What is the SCD?
The Specific Carbohydrate Diet (SCD) was developed for healing gastrointestinal illnesses, although it can benefit many different health concerns. The main concept behind SCD is that the elimination of certain carbohydrates based on their chemical structure allows for the repair of the GI tract and a reduction or elimination of GI symptoms; the diet includes only foods that are grain-free, sugar-free, starch-free, and unprocessed.
How does it work?
Dietary components, particularly carbohydrates, help determine the type and concentration of our intestinal flora, which include beneficial bacteria, pathogenic bacteria and yeast. If undigested carbohydrates remain in the gut, they become food for unwanted microbes, which digest unused carbohydrates, producing gases, such as methane, carbon dioxide & hydrogen, lactic & acetic acids, as well as toxins that irritate and damage the gut. [Note – lactic acid produced during the fermentation process has been implicated in the abnormal brain function and behavior sometimes associated with intestinal disorders]. Carbohydrates in the gut, also cause water and nutrients to be pulled from the body into the colon, resulting in chronic diarrhea and impaired absorption from increased gut transit time. The goal of the diet is to starve out these bacteria, so the balance of bacteria in our gut is slowly restored. By eliminating complex carbohydrates, lactose, sucrose and other man made ingredients from the digestive process, the gut flora levels begins to stabilize, and allows inflammation levels to retreat.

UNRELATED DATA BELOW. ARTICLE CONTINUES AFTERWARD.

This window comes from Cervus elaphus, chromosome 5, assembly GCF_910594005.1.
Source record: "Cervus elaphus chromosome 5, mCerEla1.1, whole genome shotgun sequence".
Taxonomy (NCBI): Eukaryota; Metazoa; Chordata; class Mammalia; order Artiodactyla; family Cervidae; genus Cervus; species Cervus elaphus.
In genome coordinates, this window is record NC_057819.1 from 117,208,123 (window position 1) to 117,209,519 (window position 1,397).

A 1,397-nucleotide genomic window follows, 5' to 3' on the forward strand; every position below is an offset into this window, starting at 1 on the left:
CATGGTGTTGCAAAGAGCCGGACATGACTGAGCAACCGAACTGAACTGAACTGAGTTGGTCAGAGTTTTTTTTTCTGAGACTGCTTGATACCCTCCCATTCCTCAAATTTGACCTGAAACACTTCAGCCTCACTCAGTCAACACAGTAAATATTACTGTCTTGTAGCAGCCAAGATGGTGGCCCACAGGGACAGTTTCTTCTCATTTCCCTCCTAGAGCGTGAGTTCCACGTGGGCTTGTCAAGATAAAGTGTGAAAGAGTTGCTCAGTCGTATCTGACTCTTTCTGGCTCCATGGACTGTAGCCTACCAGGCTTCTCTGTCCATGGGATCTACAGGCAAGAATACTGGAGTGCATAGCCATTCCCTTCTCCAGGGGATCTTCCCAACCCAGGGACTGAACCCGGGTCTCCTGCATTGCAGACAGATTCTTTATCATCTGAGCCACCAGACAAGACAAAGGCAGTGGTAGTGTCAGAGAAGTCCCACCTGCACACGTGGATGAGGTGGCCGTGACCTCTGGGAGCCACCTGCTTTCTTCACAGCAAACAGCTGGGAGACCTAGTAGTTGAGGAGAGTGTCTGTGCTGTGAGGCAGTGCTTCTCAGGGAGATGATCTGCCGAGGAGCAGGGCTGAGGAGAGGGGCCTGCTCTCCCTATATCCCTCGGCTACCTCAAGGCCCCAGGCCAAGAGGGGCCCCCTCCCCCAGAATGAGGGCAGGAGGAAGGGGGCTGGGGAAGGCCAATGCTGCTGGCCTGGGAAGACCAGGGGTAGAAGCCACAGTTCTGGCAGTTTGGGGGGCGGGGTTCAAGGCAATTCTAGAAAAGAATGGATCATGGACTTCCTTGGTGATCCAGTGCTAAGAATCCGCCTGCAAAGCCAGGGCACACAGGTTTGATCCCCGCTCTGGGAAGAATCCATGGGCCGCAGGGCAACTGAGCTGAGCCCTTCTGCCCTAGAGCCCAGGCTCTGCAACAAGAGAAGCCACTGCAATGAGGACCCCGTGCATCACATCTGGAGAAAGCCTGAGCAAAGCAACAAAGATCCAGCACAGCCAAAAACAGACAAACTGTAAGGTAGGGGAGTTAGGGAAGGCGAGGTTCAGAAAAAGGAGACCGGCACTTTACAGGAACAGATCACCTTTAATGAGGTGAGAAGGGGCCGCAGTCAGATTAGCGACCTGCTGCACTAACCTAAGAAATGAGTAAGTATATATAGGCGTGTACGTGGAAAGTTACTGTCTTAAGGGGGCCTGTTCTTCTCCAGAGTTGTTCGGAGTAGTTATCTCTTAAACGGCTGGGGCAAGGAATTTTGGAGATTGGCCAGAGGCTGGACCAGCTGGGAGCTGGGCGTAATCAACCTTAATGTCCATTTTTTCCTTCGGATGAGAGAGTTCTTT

Who is it good for?
SCD is mainly used for those who suffer from bowel disorders and other problems related to imbalance of the GI tract such as Crohn’s disease, ulcerative colitis, celiac disease, diverticulitis, cystic fibrosis and chronic diarrhea. Chronic Candida sufferers, including some children on the autistic spectrum (ASD) may also benefit from implementing the SCD.
Key foods to avoid:
Disaccharides or double sugar molecules (disaccharides: lactose, sucrose, maltose and isomaltose) and starches (polysaccharides) are primarily avoided on the diet.
The starches in all grains, corn, and potatoes must be strictly avoided.
Things to know:
-Monosaccharides including fruits, honey, some vegetables are allowed on the diet.
– Some starches have been shown to be tolerated, particularly those in the legume family (dried beans, lentils and split peas only). However, they must be soaked for 10-12 hours prior to cooking, and the water discarded since it will contain other sugars which are indigestible, but removed in the soaking process.
– SCD also relies on yogurt fermented for 24 hours (which allows time for the bacteria in the yoghurt culture to break down the lactose (disaccharides) in milk, into galactose.
– While the diet can be very healthy if balanced, ensuring an adequate intake of all macro and micronutrients is key on this diet.